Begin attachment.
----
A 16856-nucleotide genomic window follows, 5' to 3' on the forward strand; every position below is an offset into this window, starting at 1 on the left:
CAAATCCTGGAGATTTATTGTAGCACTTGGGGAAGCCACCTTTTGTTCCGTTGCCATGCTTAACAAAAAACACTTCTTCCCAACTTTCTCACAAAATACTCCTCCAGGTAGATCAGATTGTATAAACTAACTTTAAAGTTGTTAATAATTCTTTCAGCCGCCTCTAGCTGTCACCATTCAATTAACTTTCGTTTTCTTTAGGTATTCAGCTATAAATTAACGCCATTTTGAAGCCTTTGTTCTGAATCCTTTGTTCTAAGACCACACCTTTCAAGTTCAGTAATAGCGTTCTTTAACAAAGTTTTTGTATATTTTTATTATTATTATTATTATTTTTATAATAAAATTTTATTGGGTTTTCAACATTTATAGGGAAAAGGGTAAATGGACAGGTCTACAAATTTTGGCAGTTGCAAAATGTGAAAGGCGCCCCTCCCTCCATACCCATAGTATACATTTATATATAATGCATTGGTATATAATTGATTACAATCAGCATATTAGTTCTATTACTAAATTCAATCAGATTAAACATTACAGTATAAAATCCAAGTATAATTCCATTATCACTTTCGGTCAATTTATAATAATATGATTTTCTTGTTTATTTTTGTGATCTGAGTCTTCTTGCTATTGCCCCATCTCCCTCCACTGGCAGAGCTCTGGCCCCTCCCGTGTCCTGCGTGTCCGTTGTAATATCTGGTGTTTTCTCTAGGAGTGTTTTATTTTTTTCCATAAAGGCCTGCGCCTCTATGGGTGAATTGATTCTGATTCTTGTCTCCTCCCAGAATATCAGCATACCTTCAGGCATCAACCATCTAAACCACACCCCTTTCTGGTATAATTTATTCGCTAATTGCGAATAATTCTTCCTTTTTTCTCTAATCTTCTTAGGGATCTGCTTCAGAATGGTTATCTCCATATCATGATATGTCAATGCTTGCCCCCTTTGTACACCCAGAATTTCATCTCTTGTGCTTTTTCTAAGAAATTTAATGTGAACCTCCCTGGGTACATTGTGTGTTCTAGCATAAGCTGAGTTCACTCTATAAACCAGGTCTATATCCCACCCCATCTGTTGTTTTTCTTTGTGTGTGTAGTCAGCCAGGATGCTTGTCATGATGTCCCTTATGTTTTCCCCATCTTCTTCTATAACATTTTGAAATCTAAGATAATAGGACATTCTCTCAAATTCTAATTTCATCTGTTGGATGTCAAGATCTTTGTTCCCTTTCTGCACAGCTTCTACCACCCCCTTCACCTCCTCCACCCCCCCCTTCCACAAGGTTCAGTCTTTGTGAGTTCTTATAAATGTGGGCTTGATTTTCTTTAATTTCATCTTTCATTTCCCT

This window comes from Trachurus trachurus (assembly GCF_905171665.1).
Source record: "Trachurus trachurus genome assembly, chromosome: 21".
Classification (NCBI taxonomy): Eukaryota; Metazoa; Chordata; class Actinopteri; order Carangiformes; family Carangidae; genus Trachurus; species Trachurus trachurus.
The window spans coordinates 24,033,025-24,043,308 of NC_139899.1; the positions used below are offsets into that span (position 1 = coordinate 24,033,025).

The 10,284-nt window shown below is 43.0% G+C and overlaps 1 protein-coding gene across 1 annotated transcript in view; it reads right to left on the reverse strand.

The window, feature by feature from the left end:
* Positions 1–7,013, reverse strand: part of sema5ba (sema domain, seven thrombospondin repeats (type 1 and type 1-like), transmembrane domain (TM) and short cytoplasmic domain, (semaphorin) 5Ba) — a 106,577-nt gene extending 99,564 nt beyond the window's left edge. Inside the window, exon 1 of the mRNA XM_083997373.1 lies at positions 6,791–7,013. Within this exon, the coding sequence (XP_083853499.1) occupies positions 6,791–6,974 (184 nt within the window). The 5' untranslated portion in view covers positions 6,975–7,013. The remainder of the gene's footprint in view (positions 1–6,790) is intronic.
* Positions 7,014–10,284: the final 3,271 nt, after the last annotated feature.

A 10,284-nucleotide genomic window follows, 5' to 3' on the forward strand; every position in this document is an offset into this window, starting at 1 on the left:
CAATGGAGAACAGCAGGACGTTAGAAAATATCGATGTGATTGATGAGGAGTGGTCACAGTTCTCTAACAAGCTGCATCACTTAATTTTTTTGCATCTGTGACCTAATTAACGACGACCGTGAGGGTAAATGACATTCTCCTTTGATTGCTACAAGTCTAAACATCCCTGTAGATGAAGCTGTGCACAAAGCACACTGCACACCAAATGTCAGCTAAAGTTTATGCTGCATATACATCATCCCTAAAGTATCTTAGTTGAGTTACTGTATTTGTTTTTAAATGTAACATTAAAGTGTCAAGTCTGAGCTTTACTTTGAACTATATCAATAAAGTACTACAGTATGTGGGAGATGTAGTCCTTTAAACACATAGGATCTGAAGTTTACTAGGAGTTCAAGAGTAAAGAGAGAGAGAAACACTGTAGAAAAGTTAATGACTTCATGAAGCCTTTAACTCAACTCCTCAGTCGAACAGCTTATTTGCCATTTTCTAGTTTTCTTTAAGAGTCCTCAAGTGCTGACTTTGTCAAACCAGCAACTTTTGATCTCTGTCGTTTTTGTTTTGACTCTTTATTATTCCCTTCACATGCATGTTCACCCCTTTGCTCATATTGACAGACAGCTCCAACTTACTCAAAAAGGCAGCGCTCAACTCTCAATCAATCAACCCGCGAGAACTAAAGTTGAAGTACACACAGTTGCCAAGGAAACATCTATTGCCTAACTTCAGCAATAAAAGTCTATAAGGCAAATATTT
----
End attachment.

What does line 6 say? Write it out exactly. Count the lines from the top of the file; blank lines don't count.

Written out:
The window spans coordinates 24,033,025-24,043,308 of NC_139899.1; the positions used below are offsets into that span (position 1 = coordinate 24,033,025).